DEEP STIRRING OF THE SOIL. · Deep stirring proves beneficial to certain soils, but not to all. Indeed, it is questionable if uniform deep stirring can be profitably practiced on the greater portion of the cultivated soils in the United Kingdom. To a

clearer understanding of the term "stirring," it may be necessary to state that it is used for the inversion or turning over of the soil by the plow, and is not intended to include the stirring of the soil or subsoil by any form of subsoil plow. It has been frequenlty asserted of late that all soils may be stirred to a greater depth than formerly, with an increase of their productive capabilities. Such statements should, however, be received with considerable distrust. Doubtless there are conditions which, if present, are favorable to deep stirring, but these conditions are rather exceptional than general. For instance, soils resting upon subsoils containing the constituents of plant life in higher proportions than they are present in the cultivated soil, can be profitably stirred to a greater depth, bringing a portion of the subsoil to the surface, to be incorporated with the soil. Also, where certain conditions are to be secured, deeper stirring may be advantageously followed out. For example, by increasing the amount of manurial applications, conjoined with the deeper stirring, heavier crops can be grown; the increased outlay being met by the increased produce. As a rule, it is by securing both conditions—deep stirring with frequent and liberal manuring-that the greater portions of the soils can with advantage be stirred to a greater depth than has hitherto been practiced. Whatever is the depth of soil stirred, that soil should be rendered highly fertile, and maintained in that condition by the application of manures.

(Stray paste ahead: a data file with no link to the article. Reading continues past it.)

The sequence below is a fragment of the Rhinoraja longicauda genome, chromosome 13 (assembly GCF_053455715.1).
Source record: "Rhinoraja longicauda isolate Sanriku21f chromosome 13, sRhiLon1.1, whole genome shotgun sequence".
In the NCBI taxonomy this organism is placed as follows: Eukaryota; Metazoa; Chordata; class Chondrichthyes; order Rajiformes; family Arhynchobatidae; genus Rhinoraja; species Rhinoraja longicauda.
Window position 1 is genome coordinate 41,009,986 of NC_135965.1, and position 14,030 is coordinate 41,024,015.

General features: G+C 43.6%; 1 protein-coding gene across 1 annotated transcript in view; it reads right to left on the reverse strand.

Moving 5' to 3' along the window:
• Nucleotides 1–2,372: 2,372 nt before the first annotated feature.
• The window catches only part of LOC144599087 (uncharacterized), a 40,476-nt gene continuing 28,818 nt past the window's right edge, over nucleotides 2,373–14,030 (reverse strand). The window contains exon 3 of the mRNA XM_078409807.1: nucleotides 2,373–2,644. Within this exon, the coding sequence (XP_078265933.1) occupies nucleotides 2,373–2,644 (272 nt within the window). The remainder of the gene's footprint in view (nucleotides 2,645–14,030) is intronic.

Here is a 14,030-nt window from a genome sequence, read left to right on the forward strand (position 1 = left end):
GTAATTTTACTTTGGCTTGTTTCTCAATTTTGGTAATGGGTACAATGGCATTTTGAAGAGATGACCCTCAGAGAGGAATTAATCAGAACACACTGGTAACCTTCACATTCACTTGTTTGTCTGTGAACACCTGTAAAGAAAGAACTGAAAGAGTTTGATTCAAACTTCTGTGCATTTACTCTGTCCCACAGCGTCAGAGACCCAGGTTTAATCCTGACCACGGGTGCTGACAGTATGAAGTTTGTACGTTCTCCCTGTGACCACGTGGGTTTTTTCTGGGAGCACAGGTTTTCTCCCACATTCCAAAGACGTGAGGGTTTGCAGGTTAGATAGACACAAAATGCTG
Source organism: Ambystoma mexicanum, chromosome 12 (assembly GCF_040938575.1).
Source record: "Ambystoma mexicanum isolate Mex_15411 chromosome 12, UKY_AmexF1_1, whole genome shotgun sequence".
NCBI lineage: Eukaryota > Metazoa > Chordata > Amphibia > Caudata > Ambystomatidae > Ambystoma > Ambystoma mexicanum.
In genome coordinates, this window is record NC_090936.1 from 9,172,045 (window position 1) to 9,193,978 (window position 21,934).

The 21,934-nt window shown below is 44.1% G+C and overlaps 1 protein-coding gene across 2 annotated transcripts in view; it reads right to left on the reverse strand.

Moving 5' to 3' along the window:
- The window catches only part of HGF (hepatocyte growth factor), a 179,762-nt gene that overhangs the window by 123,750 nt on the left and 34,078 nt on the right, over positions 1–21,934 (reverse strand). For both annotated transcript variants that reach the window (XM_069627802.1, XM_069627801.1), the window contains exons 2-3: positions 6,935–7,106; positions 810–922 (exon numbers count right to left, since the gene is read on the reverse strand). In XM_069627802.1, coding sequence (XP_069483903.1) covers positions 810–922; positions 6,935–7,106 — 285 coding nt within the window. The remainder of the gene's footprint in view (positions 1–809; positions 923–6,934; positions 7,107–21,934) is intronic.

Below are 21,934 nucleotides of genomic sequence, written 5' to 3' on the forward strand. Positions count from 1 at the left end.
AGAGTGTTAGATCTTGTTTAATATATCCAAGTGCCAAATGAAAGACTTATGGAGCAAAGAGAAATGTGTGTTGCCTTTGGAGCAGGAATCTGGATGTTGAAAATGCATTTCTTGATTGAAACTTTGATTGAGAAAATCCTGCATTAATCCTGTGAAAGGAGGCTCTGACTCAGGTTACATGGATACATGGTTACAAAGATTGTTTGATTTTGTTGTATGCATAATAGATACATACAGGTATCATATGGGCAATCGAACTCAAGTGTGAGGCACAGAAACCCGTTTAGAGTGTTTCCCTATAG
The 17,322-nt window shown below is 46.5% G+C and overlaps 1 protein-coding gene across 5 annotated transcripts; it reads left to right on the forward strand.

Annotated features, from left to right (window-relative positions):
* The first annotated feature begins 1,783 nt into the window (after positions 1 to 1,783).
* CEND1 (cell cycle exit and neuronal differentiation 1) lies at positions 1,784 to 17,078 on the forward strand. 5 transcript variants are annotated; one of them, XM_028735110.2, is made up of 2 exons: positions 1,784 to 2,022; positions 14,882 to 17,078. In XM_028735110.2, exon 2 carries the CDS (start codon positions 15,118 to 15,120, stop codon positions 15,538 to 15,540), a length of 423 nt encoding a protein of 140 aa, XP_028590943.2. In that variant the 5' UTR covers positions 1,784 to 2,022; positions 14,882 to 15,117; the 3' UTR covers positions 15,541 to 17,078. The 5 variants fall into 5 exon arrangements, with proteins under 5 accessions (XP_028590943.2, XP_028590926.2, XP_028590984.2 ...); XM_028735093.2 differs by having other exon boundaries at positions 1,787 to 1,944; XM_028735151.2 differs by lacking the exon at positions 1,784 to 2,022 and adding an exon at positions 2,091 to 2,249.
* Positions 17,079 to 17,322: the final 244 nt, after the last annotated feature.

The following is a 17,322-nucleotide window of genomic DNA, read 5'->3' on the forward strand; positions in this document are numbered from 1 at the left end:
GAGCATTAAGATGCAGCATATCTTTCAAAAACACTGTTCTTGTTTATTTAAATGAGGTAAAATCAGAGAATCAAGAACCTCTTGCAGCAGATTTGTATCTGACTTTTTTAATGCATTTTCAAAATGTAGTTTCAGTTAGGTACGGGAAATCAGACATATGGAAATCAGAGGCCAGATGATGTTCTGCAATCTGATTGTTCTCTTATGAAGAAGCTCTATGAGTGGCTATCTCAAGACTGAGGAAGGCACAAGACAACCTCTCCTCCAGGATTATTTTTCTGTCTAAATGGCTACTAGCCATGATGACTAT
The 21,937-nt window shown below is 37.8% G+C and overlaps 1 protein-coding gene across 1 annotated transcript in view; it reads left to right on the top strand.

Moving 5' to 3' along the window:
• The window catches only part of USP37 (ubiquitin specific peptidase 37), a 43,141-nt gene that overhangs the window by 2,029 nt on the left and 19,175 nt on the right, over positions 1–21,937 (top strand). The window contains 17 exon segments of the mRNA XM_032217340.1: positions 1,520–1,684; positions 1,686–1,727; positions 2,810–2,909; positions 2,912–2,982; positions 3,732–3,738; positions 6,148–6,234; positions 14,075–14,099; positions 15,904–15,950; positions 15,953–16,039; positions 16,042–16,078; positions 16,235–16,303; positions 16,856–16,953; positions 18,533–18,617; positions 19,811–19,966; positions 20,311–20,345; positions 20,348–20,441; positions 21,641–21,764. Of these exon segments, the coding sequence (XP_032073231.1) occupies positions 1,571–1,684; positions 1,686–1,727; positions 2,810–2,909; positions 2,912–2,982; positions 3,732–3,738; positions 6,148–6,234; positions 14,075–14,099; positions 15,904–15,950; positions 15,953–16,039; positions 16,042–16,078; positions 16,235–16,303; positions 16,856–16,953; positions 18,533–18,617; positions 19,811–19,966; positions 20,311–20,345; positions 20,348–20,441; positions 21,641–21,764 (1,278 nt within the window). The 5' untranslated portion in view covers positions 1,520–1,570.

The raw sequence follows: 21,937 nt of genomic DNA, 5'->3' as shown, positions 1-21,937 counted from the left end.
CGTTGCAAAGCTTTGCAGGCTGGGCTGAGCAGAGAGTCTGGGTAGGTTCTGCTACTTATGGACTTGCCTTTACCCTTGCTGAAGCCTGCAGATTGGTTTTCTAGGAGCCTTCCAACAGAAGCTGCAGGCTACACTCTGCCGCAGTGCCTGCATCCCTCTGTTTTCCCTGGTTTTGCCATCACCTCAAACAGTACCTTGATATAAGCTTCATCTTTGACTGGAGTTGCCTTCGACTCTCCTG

Continued cropping, with the removal of a portion of the crops, will in time render most soils comparatively unproductive, however deep they are stirred. There are soils which cannot be stirred to a greater depth than formerly, without impairing their productiveness, even with an increase of manurial application. Soils of a friable, or of a retentive texture, resting upon open, porous subsoils, such as chalk, gravel, sand, &c., and soils, the texture of which has been improved by the application of clay, marl, shell-sand, &c., cannot be stirred to a greater depth without interfering in part with the improvement effected. Deeper stirring necessarily decreases the percentage in the soil of the material which had been applied to alter its texture. An additional application of the material will doubtless correct this, but the increased outlay may not always be covered by the increased produce. There are other descriptions of soils which it is not advisable to stir to a greater depth than formerly-light, sandy, and peaty soils, resting upon subsoils of the same character as the surface soil. Compression rather than deep stirring is the best method to follow in cul. tivating these soils. We include in this category not only those sands or vegetable soils which drift during gales, but soils of a texture which do not move with winds. It is generally maintained that by deep stirring a greater surface is exposed to the action of the atmosphere, and consequently that the constituents of plants are present in the soil, in a state